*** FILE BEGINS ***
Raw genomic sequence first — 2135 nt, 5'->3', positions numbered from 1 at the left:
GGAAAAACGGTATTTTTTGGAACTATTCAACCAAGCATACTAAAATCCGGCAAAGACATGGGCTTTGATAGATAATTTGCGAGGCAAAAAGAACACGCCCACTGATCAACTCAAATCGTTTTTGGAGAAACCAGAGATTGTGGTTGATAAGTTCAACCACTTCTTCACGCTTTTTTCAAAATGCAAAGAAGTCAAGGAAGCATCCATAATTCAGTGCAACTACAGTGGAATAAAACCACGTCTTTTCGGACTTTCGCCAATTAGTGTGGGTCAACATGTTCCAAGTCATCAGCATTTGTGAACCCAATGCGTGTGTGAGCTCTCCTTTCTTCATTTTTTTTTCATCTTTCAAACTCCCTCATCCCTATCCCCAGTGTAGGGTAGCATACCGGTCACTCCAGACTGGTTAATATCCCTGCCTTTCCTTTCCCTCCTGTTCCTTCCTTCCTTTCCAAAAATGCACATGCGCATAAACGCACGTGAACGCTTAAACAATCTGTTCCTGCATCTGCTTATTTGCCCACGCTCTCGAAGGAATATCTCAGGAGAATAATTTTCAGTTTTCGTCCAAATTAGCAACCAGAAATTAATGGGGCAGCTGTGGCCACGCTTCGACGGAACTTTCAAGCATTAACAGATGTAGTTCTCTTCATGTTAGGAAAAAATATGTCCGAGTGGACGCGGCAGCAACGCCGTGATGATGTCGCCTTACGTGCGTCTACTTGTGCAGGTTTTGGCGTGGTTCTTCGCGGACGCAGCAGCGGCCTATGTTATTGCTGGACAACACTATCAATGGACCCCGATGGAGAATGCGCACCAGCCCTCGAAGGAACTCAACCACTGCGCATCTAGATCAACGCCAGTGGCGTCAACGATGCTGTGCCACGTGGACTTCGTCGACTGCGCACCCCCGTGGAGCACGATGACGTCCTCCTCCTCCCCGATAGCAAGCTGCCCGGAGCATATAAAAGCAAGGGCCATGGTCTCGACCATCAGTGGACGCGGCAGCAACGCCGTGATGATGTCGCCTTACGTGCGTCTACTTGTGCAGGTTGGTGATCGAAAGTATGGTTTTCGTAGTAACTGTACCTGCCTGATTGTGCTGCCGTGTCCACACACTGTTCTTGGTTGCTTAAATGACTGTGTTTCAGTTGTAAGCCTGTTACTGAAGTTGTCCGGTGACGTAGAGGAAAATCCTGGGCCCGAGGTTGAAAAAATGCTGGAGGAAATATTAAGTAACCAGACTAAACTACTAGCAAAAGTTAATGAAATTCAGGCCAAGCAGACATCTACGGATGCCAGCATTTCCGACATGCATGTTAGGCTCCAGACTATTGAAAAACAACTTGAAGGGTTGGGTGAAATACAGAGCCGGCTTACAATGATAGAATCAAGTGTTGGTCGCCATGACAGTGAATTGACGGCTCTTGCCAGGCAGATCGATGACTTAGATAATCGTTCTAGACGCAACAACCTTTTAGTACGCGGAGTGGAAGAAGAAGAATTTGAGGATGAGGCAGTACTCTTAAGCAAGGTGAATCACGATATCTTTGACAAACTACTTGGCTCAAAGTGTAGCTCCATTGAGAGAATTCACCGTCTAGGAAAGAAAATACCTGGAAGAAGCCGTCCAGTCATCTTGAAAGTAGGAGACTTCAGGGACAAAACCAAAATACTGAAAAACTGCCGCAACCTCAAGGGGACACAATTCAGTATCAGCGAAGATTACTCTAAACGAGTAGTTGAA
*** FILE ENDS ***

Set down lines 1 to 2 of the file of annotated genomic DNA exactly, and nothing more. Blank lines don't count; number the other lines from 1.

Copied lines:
Raw genomic sequence first — 2135 nt, 5'->3', positions numbered from 1 at the left:
GGAAAAACGGTATTTTTTGGAACTATTCAACCAAGCATACTAAAATCCGGCAAAGACATGGGCTTTGATAGATAATTTGCGAGGCAAAAAGAACACGCCCACTGATCAACTCAAATCGTTTTTGGAGAAACCAGAGATTGTGGTTGATAAGTTCAACCACTTCTTCACGCTTTTTTCAAAATGCAAAGAAGTCAAGGAAGCATCCATAATTCAGTGCAACTACAGTGGAATAAAACCACGTCTTTTCGGACTTTCGCCAATTAGTGTGGGTCAACATGTTCCAAGTCATCAGCATTTGTGAACCCAATGCGTGTGTGAGCTCTCCTTTCTTCATTTTTTTTTCATCTTTCAAACTCCCTCATCCCTATCCCCAGTGTAGGGTAGCATACCGGTCACTCCAGACTGGTTAATATCCCTGCCTTTCCTTTCCCTCCTGTTCCTTCCTTCCTTTCCAAAAATGCACATGCGCATAAACGCACGTGAACGCTTAAACAATCTGTTCCTGCATCTGCTTATTTGCCCACGCTCTCGAAGGAATATCTCAGGAGAATAATTTTCAGTTTTCGTCCAAATTAGCAACCAGAAATTAATGGGGCAGCTGTGGCCACGCTTCGACGGAACTTTCAAGCATTAACAGATGTAGTTCTCTTCATGTTAGGAAAAAATATGTCCGAGTGGACGCGGCAGCAACGCCGTGATGATGTCGCCTTACGTGCGTCTACTTGTGCAGGTTTTGGCGTGGTTCTTCGCGGACGCAGCAGCGGCCTATGTTATTGCTGGACAACACTATCAATGGACCCCGATGGAGAATGCGCACCAGCCCTCGAAGGAACTCAACCACTGCGCATCTAGATCAACGCCAGTGGCGTCAACGATGCTGTGCCACGTGGACTTCGTCGACTGCGCACCCCCGTGGAGCACGATGACGTCCTCCTCCTCCCCGATAGCAAGCTGCCCGGAGCATATAAAAGCAAGGGCCATGGTCTCGACCATCAGTGGACGCGGCAGCAACGCCGTGATGATGTCGCCTTACGTGCGTCTACTTGTGCAGGTTGGTGATCGAAAGTATGGTTTTCGTAGTAACTGTACCTGCCTGATTGTGCTGCCGTGTCCACACACTGTTCTTGGTTGCTTAAATGACTGTGTTTCAGTTGTAAGCCTGTTACTGAAGTTGTCCGGTGACGTAGAGGAAAATCCTGGGCCCGAGGTTGAAAAAATGCTGGAGGAAATATTAAGTAACCAGACTAAACTACTAGCAAAAGTTAATGAAATTCAGGCCAAGCAGACATCTACGGATGCCAGCATTTCCGACATGCATGTTAGGCTCCAGACTATTGAAAAACAACTTGAAGGGTTGGGTGAAATACAGAGCCGGCTTACAATGATAGAATCAAGTGTTGGTCGCCATGACAGTGAATTGACGGCTCTTGCCAGGCAGATCGATGACTTAGATAATCGTTCTAGACGCAACAACCTTTTAGTACGCGGAGTGGAAGAAGAAGAATTTGAGGATGAGGCAGTACTCTTAAGCAAGGTGAATCACGATATCTTTGACAAACTACTTGGCTCAAAGTGTAGCTCCATTGAGAGAATTCACCGTCTAGGAAAGAAAATACCTGGAAGAAGCCGTCCAGTCATCTTGAAAGTAGGAGACTTCAGGGACAAAACCAAAATACTGAAAAACTGCCGCAACCTCAAGGGGACACAATTCAGTATCAGCGAAGATTACTCTAAACGAGTAGTTGAA